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Fashion industry covets 'iPod factor'

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CAN you imagine putting your address book and photo album on in the morning along with your socks? Or how about using a "3D printer" to make your own shoes on demand? How about clothes peppered with plastic LEDs that let you change the fabric's pattern at will? These are just some of the bizarre predictions coming from an unlikely research partnership between the London College of Fashion (LCF), based in London's übertrendy Soho district, and the staid UK telecoms firm BT.

The stupendous success of the Apple iPod has proved that technology can also be fashionable. So the race is on to bring iPod-like ease of use and compelling functionality to the clothes we wear, says Sandy Black, a fashion researcher at LCF.

"The iPod has given a real kick-start to the idea of wearable technology," she says. "There are already skiing jackets with iPod control switches built into the sleeve material, for instance. So with BT and others we are investigating technologies the fashion industry can harness to meet consumers' heightened expectations."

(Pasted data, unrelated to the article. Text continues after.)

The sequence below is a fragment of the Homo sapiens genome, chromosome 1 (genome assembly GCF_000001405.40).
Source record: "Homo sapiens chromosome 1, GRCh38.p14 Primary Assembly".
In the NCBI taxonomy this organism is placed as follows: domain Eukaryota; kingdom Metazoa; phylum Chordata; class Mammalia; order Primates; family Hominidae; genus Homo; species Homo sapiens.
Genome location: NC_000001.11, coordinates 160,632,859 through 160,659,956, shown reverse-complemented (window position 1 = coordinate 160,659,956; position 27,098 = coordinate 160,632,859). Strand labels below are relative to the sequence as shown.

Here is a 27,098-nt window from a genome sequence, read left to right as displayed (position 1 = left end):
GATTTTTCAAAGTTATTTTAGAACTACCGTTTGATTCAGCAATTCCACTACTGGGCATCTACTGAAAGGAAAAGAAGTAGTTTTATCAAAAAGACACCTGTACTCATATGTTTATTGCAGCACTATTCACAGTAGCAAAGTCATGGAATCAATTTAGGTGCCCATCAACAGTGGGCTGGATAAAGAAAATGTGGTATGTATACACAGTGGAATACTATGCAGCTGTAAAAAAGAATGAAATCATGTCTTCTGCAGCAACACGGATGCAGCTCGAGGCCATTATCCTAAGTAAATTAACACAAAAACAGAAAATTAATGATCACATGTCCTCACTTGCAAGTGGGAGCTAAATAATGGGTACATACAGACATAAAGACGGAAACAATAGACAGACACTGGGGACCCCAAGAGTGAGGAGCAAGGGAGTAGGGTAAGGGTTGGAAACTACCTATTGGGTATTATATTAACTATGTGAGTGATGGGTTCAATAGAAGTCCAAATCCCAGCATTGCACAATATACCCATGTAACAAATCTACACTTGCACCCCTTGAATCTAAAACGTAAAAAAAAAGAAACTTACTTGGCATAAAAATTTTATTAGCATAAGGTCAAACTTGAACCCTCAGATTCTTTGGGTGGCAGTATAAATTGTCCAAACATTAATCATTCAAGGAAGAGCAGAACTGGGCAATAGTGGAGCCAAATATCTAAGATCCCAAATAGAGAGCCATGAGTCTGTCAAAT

Fuelling this effort is the fact that one of the biggest obstacles to making wearable electronics viable is about to disappear. Ian Pearson, BT's futurologist at its research lab near Ipswich, Suffolk, says advances in organic electronics - conducting and semiconducting plastics - are finally going to allow gadget-stuffed garments to handle that most violent of environments: the automatic washing machine.

Until now, clothes shot through with metal wiring to connect switches to batteries, say, have not been washable: the wires corrode in water and get crushed and snap in the spin cycle. But soon, the very fibres that fabrics are made of will be able to carry strands of non-corroding conducting plastic that's as bendy as you like.

So what will these new wonder materials be doing?

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